Fitzharris says Housing Minister Yvette Berry is passionate and determined to make an impact, including by delivering a second “common ground” housing development before 2020. Berry, for her part, pledged this week a $1 million “innovation fund” for new housing ideas and about 240 extra public housing dwellings, ideas that ignore repeated calls for a substantive $100 million public housing fund.
There is ever-present speculation about Barr’s future.
While the community sector and developers publicly welcome the “engagement”, many privately question the seriousness of the government’s commitment to housing affordability for those who don’t take home a politician’s salary. Some businesspeople also ask whether Barr’s plan to return a budget surplus next year – and controversies surrounding the unsolicited bid to redevelop Manuka, the Land Development Agency and the tax waiver for the Brumbies – have led to an overly cautious approach beyond the prism of specific election commitments.
It remains unclear whether “the chief” – who has been Treasurer since July 2011 – will actually deliver that surplus before the likely handover of the economics portfolio within the year following the 2018 budget. There is ever-present speculation about Barr’s future, though he quickly rejected the idea of nominating for Canberra’s new third federal seat. Yet federal politics must remain an attractive option, even if it challenges his desire to leave a “legacy” of a redeveloped city and and a balanced budget.
Fitzharris says Labor’s 2016 election wins was one of the most “comprehensive” seen in the ACT, but says that, given Barr’s budget agenda, all ministers needed “a pretty sharp focus on prudently managing the budget”. Despite rising concerns about a lack of energy or new ideas emerging from cabinet, she says each minister has “strong ideas” but, one year in, they are still “setting the groundwork” for them.
Fitzharris says the government has built a “strong footing” in the past 12 months to execute its agenda, though it will take time to deliver outcomes. Indeed, in her own portfolio, the $500 million SPIRE health centre is unlikely to be completed until 2022, though she rejects any suggestion it will not be delivered, saying the lengthy time frame is simply a function of budgeting.
Across government, she says the community can expect continued work on “the clear vision the chief and Labor set out for the city as it grows”, and that the government believes “achieving everything would be hugely significant for the city”.
For the opposition, a leadership change and a period of navel-gazing are always expected after an election loss, but some of the Canberra Liberals’ closest stakeholders are waiting for a sign of a genuine vision for the city.
Leader Alistair Coe, for his part, acknowledges the “light-rail debate has been had”. The opposition’s questions now centre on the detail of implementing and integrating it with other transport. But he points to the opposition’s success on “revenge porn”, anti-consorting law proposals and government integrity, with constant concerns that the ACT’s two new land agencies could suffer similar ailments to the now-defunct Land Development Agency.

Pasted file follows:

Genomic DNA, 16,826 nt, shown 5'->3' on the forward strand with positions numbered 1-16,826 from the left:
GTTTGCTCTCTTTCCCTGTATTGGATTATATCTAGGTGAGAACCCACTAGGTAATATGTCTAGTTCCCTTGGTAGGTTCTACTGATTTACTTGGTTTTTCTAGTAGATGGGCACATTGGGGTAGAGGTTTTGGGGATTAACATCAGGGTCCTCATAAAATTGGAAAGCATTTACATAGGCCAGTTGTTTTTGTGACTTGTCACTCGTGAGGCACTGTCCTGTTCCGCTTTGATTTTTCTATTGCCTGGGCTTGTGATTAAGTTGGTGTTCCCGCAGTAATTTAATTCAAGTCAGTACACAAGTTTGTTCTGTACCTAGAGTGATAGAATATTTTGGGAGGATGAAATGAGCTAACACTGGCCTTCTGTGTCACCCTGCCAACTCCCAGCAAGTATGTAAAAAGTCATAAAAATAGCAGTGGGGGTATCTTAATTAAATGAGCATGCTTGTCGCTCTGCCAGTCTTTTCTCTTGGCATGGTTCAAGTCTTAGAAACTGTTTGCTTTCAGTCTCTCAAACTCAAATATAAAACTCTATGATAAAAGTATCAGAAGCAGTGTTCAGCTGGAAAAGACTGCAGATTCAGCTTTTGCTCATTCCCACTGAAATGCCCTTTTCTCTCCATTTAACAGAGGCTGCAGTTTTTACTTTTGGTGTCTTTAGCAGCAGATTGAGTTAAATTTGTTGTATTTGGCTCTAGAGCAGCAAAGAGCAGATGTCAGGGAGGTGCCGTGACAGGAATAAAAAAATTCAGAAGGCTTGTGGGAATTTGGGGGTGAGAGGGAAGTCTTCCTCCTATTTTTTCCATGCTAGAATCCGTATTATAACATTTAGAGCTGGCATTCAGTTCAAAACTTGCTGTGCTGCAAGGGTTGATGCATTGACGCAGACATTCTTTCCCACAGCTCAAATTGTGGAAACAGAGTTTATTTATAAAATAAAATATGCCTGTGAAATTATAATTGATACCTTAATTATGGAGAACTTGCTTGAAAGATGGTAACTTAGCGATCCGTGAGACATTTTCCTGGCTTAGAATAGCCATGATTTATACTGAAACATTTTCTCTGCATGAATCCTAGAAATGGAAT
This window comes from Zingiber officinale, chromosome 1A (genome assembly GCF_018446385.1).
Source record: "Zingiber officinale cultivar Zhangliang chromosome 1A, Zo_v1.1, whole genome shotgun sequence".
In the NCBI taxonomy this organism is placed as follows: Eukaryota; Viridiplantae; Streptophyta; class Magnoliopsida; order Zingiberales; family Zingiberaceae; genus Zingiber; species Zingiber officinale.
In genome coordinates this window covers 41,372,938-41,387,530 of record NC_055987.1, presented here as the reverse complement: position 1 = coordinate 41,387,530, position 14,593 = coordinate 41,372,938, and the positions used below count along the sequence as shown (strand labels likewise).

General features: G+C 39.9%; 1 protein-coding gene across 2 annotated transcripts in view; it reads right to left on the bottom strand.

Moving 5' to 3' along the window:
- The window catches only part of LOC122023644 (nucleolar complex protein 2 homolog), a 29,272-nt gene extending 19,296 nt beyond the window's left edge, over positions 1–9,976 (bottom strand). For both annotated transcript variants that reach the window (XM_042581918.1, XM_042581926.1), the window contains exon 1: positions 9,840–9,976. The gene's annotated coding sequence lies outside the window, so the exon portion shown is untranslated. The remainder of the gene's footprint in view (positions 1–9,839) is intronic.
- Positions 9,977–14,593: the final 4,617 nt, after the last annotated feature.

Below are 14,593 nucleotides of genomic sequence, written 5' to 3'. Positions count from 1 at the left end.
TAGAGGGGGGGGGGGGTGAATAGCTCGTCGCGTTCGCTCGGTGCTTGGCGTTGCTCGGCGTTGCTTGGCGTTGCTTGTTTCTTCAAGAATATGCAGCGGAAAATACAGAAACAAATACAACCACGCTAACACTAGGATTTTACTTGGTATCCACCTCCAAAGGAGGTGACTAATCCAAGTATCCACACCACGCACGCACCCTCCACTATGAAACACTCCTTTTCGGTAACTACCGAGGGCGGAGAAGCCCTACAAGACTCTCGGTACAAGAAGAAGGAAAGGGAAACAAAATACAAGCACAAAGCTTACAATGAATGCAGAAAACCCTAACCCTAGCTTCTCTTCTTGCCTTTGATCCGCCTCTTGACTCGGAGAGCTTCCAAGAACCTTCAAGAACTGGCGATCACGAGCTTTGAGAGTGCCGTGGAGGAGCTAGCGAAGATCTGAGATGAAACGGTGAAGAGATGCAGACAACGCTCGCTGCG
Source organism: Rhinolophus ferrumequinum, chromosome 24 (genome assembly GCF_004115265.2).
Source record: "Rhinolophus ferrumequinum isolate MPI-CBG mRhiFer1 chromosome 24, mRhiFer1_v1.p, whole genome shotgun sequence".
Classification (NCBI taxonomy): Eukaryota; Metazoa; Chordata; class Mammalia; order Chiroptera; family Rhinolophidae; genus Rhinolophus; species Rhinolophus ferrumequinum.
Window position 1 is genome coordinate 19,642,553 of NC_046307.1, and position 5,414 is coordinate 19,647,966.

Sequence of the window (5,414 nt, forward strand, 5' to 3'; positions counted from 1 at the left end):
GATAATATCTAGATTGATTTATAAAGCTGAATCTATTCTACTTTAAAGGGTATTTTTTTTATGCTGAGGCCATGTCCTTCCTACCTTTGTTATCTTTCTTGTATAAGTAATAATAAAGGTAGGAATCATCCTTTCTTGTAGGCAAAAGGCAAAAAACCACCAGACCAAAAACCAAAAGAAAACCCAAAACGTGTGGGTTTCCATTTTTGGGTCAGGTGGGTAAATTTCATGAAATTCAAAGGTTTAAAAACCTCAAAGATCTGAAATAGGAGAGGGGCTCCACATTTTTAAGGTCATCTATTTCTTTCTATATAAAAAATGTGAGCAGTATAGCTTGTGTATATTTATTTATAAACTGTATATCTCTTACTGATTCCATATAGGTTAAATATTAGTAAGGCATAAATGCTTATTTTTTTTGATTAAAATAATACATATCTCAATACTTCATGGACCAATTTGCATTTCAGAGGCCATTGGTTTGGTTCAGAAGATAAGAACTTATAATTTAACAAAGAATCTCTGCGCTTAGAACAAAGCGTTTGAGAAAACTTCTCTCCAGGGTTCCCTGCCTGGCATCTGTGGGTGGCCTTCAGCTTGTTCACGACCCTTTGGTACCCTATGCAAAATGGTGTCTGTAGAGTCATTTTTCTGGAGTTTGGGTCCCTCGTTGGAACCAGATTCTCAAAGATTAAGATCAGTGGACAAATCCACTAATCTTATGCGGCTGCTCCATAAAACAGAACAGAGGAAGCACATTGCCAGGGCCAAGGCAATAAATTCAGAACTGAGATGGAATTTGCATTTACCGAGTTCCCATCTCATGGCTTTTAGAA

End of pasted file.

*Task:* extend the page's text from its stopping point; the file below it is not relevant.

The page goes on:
While Coe notes the opposition does not have a “full suite of policies”, he is focussed on “fighting battles we can win” and promising more on an “economic vision” in coming months. The expectation remains that, next year, his opposition will give the community a better idea of what the party may look like in government.
One indicator, perhaps, of a renewed opposition, and possibly of the enlarged Legislative Assembly, is the 770 questions on notice – many of which are detailed, multi-part questions – posed in the past 12 months. While in the sixth and seventh assemblies, 2441 and 2216 such questions were posed respectively, just 791 such queries were filed in the entirety of the eighth Assembly, when Zed Seselja and then Jeremy Hanson were opposition leaders.
A steady hand has brought some stability to the opposition, though not enough to dispel continued talk of a less-conservative leader returning.
Coe’s focus for the next 12 months will be on three key issues: cost of living, government integrity and “fairness”. He says he is “concentrating on the real issues rather than trying to position ourselves on some philosophical spectrum”.
For the Greens, leader Shane Rattenbury is keen to talk up his party’s power. While he sits in cabinet, the other Greens member, Caroline Le Couteur, has the freedom to loudly voice the party’s wider agenda.
There have been few Greens amendments to government legislation rejected in the Assembly, indicating that agreements are reached well before public debate begins. Indeed, the minor party has backed the government on almost all substantive motions – not just those required under the official agreement to maintain stable government.
It shows either the political reality of the two coalition partners’ interdependence, a lack of independence from the minor party, or perhaps a measure of both.
Both Fitzharris and Rattenbury speak of “a partnership”, though Rattenbury says it is a “two-party government”, despite Labor’s cabinet dominance, that the Greens “bring a different flavour to”. He says there were times when both parties persuaded each other of “a different course of action” but the public doesn’t get to see that happens “in cabinet or informal discussions”.
Rattenbury says many ideas the Greens took to the last election have “come to fruition or are under way”, such as light rail and renewable energy, and that the party’s principles of “sustainability and social justice” are now also felt in the government’s agenda.
Others question whether, now in a third successive term of minority government and given its numbers, the minor party is flexing its muscle or is merely content to continue to ride on Labor’s coat-tails.
Daniel Burdon reports on ACT politics for The Canberra Times.